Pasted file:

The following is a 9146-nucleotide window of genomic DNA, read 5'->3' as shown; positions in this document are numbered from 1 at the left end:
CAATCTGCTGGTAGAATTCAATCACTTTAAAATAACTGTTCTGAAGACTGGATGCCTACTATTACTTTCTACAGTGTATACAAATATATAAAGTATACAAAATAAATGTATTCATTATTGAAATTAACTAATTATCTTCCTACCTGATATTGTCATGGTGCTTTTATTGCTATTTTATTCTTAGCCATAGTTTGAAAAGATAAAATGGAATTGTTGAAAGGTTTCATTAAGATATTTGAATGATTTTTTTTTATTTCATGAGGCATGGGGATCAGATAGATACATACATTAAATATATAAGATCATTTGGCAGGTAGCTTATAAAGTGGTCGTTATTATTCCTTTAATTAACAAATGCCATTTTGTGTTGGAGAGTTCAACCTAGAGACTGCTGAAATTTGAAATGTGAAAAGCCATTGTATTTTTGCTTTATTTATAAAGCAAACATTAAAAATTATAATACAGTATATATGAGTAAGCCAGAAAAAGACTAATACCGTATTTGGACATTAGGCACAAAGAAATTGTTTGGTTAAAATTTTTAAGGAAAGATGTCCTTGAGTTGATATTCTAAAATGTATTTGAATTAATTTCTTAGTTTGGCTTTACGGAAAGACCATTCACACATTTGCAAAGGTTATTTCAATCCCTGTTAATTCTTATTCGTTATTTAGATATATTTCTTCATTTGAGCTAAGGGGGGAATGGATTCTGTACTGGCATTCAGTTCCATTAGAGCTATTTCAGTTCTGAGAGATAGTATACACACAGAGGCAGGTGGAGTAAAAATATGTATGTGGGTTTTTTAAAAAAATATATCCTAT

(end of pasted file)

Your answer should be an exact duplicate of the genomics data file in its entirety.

The following is a 9146-nucleotide window of genomic DNA, read 5'->3' as shown; positions in this document are numbered from 1 at the left end:
CAATCTGCTGGTAGAATTCAATCACTTTAAAATAACTGTTCTGAAGACTGGATGCCTACTATTACTTTCTACAGTGTATACAAATATATAAAGTATACAAAATAAATGTATTCATTATTGAAATTAACTAATTATCTTCCTACCTGATATTGTCATGGTGCTTTTATTGCTATTTTATTCTTAGCCATAGTTTGAAAAGATAAAATGGAATTGTTGAAAGGTTTCATTAAGATATTTGAATGATTTTTTTTTATTTCATGAGGCATGGGGATCAGATAGATACATACATTAAATATATAAGATCATTTGGCAGGTAGCTTATAAAGTGGTCGTTATTATTCCTTTAATTAACAAATGCCATTTTGTGTTGGAGAGTTCAACCTAGAGACTGCTGAAATTTGAAATGTGAAAAGCCATTGTATTTTTGCTTTATTTATAAAGCAAACATTAAAAATTATAATACAGTATATATGAGTAAGCCAGAAAAAGACTAATACCGTATTTGGACATTAGGCACAAAGAAATTGTTTGGTTAAAATTTTTAAGGAAAGATGTCCTTGAGTTGATATTCTAAAATGTATTTGAATTAATTTCTTAGTTTGGCTTTACGGAAAGACCATTCACACATTTGCAAAGGTTATTTCAATCCCTGTTAATTCTTATTCGTTATTTAGATATATTTCTTCATTTGAGCTAAGGGGGGAATGGATTCTGTACTGGCATTCAGTTCCATTAGAGCTATTTCAGTTCTGAGAGATAGTATACACACAGAGGCAGGTGGAGTAAAAATATGTATGTGGGTTTTTTAAAAAAATATATCCTAT